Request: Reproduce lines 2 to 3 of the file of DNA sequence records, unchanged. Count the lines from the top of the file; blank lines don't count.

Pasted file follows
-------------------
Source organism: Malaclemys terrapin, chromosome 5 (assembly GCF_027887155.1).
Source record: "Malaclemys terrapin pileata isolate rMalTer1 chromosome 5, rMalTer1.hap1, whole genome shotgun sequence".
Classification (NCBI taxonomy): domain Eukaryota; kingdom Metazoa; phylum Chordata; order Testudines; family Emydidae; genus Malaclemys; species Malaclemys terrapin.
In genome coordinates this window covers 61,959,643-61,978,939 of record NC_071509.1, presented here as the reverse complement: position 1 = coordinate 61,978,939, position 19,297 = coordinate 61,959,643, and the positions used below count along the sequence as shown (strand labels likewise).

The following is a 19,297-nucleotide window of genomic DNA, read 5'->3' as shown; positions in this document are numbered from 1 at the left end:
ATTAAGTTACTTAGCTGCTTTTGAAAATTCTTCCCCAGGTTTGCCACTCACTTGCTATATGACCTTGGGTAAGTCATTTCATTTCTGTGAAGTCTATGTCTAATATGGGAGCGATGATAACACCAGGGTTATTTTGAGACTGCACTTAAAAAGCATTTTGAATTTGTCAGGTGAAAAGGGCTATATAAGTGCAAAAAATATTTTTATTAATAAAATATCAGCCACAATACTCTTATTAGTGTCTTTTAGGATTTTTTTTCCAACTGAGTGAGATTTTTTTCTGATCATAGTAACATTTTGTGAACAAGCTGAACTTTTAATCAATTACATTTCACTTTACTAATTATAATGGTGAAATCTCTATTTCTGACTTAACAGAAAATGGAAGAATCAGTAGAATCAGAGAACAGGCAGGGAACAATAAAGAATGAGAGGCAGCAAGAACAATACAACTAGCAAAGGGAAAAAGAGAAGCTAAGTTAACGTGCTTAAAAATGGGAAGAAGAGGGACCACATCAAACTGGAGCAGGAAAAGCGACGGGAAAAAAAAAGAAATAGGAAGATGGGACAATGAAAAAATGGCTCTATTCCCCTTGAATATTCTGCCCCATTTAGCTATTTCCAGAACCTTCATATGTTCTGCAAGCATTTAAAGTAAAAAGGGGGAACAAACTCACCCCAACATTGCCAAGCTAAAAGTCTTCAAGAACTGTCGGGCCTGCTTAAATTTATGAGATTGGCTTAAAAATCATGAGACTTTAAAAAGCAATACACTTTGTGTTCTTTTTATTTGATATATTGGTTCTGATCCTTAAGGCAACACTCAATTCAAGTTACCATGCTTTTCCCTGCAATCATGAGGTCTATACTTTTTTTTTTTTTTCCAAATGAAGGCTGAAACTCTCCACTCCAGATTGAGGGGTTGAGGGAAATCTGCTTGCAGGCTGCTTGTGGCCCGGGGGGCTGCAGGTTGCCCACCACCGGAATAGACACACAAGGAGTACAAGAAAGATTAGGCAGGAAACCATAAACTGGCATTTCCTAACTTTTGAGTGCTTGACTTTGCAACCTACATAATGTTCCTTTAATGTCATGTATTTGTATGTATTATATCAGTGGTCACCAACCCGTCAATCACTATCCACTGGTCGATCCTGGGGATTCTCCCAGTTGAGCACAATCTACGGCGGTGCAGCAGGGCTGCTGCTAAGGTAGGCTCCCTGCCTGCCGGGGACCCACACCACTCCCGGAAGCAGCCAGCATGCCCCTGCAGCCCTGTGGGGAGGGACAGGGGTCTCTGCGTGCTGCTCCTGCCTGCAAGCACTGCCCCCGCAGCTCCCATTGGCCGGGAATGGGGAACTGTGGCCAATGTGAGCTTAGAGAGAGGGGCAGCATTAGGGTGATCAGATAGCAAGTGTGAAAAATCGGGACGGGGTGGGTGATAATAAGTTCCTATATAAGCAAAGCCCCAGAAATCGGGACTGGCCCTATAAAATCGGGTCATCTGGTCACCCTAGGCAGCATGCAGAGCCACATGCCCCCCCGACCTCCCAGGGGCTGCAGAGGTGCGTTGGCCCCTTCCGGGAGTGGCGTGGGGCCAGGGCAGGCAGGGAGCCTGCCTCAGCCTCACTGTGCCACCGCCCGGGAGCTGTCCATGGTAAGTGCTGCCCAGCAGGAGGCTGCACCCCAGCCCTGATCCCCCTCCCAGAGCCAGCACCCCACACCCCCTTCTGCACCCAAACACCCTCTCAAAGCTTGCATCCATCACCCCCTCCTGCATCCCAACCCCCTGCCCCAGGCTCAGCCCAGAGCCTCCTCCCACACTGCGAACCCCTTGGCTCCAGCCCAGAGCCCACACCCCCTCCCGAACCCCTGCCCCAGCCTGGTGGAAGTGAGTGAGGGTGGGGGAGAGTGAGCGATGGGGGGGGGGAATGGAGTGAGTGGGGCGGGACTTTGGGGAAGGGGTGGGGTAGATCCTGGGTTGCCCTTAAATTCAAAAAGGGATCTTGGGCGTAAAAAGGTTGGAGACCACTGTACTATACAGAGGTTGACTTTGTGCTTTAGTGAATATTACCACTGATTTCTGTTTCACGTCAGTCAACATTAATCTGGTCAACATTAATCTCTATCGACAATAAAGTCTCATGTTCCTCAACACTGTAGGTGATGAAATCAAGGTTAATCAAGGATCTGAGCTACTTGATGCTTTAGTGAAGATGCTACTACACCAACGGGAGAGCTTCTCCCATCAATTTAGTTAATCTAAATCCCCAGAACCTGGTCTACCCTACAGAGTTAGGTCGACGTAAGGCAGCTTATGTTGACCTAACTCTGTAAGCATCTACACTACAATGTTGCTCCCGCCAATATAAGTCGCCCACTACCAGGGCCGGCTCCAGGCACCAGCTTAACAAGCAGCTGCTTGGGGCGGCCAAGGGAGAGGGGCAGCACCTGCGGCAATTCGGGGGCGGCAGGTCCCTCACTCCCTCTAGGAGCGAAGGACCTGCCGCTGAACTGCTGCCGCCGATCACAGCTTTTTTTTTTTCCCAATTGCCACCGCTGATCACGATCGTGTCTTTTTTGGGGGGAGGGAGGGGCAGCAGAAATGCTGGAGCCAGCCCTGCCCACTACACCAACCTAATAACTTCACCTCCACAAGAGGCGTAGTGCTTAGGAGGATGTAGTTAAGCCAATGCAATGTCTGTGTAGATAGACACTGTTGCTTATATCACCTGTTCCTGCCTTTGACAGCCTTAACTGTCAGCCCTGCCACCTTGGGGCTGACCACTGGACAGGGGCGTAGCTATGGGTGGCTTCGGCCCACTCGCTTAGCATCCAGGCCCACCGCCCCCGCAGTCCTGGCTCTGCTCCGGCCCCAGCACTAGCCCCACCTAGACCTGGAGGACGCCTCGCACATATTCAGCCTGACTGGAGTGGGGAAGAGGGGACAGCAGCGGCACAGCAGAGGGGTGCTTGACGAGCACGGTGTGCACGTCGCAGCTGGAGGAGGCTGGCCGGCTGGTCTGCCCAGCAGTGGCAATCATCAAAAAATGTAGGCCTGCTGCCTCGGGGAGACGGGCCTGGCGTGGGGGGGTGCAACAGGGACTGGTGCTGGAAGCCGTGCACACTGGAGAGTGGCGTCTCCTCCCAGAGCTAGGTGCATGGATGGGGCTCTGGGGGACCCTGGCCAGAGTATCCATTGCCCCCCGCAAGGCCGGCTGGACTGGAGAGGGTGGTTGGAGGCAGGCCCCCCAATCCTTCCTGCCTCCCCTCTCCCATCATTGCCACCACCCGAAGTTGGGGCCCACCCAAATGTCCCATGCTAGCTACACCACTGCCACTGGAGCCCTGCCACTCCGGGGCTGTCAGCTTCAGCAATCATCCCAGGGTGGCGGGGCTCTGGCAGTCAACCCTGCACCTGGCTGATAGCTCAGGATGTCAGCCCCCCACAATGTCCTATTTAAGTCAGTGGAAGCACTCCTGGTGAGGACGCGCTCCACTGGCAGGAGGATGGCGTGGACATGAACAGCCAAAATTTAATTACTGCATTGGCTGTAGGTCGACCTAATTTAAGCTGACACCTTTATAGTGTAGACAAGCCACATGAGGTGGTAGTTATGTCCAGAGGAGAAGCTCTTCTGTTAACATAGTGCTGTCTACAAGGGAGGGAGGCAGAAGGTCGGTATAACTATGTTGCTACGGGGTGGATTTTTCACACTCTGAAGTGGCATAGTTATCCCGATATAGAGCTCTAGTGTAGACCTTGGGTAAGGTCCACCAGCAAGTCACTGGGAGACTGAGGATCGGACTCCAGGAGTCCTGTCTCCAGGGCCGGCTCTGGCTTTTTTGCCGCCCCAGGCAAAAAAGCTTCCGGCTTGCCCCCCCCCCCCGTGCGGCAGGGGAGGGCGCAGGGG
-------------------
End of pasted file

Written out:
Source record: "Malaclemys terrapin pileata isolate rMalTer1 chromosome 5, rMalTer1.hap1, whole genome shotgun sequence".
Classification (NCBI taxonomy): domain Eukaryota; kingdom Metazoa; phylum Chordata; order Testudines; family Emydidae; genus Malaclemys; species Malaclemys terrapin.